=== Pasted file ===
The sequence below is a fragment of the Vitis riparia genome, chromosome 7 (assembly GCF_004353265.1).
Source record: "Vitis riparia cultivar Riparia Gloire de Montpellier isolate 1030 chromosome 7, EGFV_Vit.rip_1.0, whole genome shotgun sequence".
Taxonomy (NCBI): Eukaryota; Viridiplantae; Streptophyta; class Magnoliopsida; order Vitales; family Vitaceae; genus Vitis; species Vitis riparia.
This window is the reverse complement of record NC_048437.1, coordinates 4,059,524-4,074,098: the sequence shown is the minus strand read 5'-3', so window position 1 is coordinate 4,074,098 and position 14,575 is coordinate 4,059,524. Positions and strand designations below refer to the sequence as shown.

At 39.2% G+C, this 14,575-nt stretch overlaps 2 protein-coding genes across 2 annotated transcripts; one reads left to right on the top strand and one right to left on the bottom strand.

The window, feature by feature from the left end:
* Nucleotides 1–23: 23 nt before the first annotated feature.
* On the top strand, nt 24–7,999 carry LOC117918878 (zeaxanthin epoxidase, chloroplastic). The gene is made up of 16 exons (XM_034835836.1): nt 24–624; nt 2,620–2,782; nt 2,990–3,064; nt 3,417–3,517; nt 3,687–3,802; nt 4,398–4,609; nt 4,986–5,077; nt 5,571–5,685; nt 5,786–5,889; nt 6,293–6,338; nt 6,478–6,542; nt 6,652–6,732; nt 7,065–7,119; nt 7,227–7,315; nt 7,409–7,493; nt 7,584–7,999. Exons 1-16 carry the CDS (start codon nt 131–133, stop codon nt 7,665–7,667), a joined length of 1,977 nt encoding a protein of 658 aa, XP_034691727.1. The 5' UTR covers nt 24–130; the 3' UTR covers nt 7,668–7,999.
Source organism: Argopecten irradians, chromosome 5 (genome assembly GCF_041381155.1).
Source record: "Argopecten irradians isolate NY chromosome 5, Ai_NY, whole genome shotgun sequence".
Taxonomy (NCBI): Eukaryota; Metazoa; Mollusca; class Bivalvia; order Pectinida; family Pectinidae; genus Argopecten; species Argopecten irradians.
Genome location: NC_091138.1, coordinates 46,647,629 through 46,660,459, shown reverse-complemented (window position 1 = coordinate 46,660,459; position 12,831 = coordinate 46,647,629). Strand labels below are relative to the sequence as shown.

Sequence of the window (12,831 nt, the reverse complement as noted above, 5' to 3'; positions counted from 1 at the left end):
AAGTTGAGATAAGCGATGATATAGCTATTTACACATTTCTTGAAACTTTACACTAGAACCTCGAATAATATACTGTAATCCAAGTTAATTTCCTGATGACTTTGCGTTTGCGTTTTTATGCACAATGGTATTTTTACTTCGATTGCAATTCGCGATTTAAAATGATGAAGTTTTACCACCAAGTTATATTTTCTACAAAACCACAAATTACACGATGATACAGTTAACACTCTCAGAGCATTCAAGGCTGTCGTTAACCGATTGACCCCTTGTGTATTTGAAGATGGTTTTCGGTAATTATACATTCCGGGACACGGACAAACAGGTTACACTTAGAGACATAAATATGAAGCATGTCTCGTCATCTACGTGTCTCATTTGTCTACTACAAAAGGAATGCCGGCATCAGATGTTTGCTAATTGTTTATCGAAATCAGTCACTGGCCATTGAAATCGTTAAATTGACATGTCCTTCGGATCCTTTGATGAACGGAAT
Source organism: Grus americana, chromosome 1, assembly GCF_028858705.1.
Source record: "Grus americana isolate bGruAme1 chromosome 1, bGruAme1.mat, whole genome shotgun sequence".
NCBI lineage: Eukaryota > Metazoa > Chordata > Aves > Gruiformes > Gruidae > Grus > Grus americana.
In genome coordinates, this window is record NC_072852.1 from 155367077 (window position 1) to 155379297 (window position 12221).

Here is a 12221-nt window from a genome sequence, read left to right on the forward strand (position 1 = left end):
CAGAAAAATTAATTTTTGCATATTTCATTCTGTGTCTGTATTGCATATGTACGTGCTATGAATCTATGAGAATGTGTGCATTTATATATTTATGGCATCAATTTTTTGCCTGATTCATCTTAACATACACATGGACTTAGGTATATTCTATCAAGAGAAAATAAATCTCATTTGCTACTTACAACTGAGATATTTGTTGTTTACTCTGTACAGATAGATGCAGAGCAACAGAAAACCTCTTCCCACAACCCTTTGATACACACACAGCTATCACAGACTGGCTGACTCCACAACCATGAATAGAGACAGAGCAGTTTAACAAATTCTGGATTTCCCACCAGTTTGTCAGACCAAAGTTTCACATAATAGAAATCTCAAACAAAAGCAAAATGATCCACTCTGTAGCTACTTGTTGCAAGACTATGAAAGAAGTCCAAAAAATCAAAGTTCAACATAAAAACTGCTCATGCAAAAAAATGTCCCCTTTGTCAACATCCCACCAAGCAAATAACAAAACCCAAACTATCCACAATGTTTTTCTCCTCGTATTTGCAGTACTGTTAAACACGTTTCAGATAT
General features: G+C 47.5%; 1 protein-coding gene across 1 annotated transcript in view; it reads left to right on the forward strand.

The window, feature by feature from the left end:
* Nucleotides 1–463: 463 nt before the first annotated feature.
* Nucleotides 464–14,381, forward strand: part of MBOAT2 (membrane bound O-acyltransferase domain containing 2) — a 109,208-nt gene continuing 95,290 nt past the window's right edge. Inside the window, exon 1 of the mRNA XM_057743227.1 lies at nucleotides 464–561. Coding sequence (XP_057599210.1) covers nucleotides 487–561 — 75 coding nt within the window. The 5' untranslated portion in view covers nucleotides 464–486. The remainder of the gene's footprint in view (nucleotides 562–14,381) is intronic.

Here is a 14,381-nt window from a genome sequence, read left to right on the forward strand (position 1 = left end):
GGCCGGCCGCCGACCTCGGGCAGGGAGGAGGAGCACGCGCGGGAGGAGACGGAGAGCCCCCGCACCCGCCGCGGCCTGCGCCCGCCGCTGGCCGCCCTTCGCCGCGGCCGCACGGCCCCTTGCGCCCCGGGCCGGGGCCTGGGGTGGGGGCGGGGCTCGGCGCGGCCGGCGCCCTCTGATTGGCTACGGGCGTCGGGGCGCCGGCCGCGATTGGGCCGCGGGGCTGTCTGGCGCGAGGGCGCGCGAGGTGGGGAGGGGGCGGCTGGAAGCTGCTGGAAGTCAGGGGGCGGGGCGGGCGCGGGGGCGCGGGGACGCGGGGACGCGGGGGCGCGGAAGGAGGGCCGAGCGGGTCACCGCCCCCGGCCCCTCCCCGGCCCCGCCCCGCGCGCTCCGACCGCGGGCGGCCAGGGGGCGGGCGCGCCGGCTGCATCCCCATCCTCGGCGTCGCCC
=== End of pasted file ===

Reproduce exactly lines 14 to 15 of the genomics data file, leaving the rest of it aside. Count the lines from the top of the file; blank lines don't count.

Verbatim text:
AAGTTGAGATAAGCGATGATATAGCTATTTACACATTTCTTGAAACTTTACACTAGAACCTCGAATAATATACTGTAATCCAAGTTAATTTCCTGATGACTTTGCGTTTGCGTTTTTATGCACAATGGTATTTTTACTTCGATTGCAATTCGCGATTTAAAATGATGAAGTTTTACCACCAAGTTATATTTTCTACAAAACCACAAATTACACGATGATACAGTTAACACTCTCAGAGCATTCAAGGCTGTCGTTAACCGATTGACCCCTTGTGTATTTGAAGATGGTTTTCGGTAATTATACATTCCGGGACACGGACAAACAGGTTACACTTAGAGACATAAATATGAAGCATGTCTCGTCATCTACGTGTCTCATTTGTCTACTACAAAAGGAATGCCGGCATCAGATGTTTGCTAATTGTTTATCGAAATCAGTCACTGGCCATTGAAATCGTTAAATTGACATGTCCTTCGGATCCTTTGATGAACGGAAT
Source organism: Grus americana, chromosome 1, assembly GCF_028858705.1.